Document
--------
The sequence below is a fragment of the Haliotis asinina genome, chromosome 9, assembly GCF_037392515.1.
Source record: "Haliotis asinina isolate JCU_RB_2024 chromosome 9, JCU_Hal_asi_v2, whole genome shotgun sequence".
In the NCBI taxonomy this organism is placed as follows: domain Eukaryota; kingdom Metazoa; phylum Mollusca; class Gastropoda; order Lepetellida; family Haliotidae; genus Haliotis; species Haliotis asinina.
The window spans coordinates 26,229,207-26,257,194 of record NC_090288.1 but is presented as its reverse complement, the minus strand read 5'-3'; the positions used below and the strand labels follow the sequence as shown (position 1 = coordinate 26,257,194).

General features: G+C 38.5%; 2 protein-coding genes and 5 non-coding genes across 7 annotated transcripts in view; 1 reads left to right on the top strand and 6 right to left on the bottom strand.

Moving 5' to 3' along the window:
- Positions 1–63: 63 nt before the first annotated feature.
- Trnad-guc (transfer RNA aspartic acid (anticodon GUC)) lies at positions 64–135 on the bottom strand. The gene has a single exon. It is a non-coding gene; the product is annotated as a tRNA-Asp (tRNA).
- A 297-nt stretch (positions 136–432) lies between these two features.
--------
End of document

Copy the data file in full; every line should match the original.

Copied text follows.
The sequence below is a fragment of the Haliotis asinina genome, chromosome 9, assembly GCF_037392515.1.
Source record: "Haliotis asinina isolate JCU_RB_2024 chromosome 9, JCU_Hal_asi_v2, whole genome shotgun sequence".
In the NCBI taxonomy this organism is placed as follows: domain Eukaryota; kingdom Metazoa; phylum Mollusca; class Gastropoda; order Lepetellida; family Haliotidae; genus Haliotis; species Haliotis asinina.
The window spans coordinates 26,229,207-26,257,194 of record NC_090288.1 but is presented as its reverse complement, the minus strand read 5'-3'; the positions used below and the strand labels follow the sequence as shown (position 1 = coordinate 26,257,194).

General features: G+C 38.5%; 2 protein-coding genes and 5 non-coding genes across 7 annotated transcripts in view; 1 reads left to right on the top strand and 6 right to left on the bottom strand.

Moving 5' to 3' along the window:
- Positions 1–63: 63 nt before the first annotated feature.
- Trnad-guc (transfer RNA aspartic acid (anticodon GUC)) lies at positions 64–135 on the bottom strand. The gene has a single exon. It is a non-coding gene; the product is annotated as a tRNA-Asp (tRNA).
- A 297-nt stretch (positions 136–432) lies between these two features.